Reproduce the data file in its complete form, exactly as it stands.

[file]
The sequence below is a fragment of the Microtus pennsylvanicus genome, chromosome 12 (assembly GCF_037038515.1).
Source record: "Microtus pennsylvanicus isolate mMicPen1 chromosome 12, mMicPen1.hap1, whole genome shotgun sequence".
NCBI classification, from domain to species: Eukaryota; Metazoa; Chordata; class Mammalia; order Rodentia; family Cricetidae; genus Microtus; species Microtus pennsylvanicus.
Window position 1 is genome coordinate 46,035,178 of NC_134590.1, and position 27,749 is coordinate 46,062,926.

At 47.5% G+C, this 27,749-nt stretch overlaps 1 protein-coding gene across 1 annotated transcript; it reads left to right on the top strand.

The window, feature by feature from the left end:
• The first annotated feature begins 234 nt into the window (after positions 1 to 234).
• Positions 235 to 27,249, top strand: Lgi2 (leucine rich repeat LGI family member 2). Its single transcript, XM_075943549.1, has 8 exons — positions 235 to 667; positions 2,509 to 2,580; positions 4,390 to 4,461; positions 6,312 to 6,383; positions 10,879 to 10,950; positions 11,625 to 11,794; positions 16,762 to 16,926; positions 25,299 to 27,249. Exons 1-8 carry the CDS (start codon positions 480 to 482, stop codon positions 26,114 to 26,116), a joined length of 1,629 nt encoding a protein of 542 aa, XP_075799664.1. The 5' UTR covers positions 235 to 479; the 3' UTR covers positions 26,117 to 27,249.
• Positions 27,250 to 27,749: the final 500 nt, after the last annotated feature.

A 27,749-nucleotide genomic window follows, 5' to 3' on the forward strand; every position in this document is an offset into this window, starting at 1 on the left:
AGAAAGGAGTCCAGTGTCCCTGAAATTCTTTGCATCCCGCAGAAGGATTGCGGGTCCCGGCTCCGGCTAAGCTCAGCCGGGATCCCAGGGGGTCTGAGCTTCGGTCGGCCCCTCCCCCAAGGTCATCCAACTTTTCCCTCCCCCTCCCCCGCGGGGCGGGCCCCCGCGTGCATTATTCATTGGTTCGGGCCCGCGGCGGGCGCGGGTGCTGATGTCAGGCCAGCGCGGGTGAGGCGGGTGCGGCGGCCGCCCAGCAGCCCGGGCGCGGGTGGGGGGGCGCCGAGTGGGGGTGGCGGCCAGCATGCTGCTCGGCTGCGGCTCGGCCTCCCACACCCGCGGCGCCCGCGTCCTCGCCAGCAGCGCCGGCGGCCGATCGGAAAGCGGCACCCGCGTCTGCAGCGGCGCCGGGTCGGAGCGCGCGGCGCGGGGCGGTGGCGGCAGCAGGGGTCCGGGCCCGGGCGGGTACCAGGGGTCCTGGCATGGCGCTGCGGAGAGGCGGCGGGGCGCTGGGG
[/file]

The sequence below is a fragment of the Microtus pennsylvanicus genome, chromosome 12 (assembly GCF_037038515.1).
Source record: "Microtus pennsylvanicus isolate mMicPen1 chromosome 12, mMicPen1.hap1, whole genome shotgun sequence".
NCBI classification, from domain to species: Eukaryota; Metazoa; Chordata; class Mammalia; order Rodentia; family Cricetidae; genus Microtus; species Microtus pennsylvanicus.
Window position 1 is genome coordinate 46,035,178 of NC_134590.1, and position 27,749 is coordinate 46,062,926.

At 47.5% G+C, this 27,749-nt stretch overlaps 1 protein-coding gene across 1 annotated transcript; it reads left to right on the top strand.

The window, feature by feature from the left end:
• The first annotated feature begins 234 nt into the window (after positions 1 to 234).
• Positions 235 to 27,249, top strand: Lgi2 (leucine rich repeat LGI family member 2). Its single transcript, XM_075943549.1, has 8 exons — positions 235 to 667; positions 2,509 to 2,580; positions 4,390 to 4,461; positions 6,312 to 6,383; positions 10,879 to 10,950; positions 11,625 to 11,794; positions 16,762 to 16,926; positions 25,299 to 27,249. Exons 1-8 carry the CDS (start codon positions 480 to 482, stop codon positions 26,114 to 26,116), a joined length of 1,629 nt encoding a protein of 542 aa, XP_075799664.1. The 5' UTR covers positions 235 to 479; the 3' UTR covers positions 26,117 to 27,249.
• Positions 27,250 to 27,749: the final 500 nt, after the last annotated feature.

A 27,749-nucleotide genomic window follows, 5' to 3' on the forward strand; every position in this document is an offset into this window, starting at 1 on the left:
AGAAAGGAGTCCAGTGTCCCTGAAATTCTTTGCATCCCGCAGAAGGATTGCGGGTCCCGGCTCCGGCTAAGCTCAGCCGGGATCCCAGGGGGTCTGAGCTTCGGTCGGCCCCTCCCCCAAGGTCATCCAACTTTTCCCTCCCCCTCCCCCGCGGGGCGGGCCCCCGCGTGCATTATTCATTGGTTCGGGCCCGCGGCGGGCGCGGGTGCTGATGTCAGGCCAGCGCGGGTGAGGCGGGTGCGGCGGCCGCCCAGCAGCCCGGGCGCGGGTGGGGGGGCGCCGAGTGGGGGTGGCGGCCAGCATGCTGCTCGGCTGCGGCTCGGCCTCCCACACCCGCGGCGCCCGCGTCCTCGCCAGCAGCGCCGGCGGCCGATCGGAAAGCGGCACCCGCGTCTGCAGCGGCGCCGGGTCGGAGCGCGCGGCGCGGGGCGGTGGCGGCAGCAGGGGTCCGGGCCCGGGCGGGTACCAGGGGTCCTGGCATGGCGCTGCGGAGAGGCGGCGGGGCGCTGGGG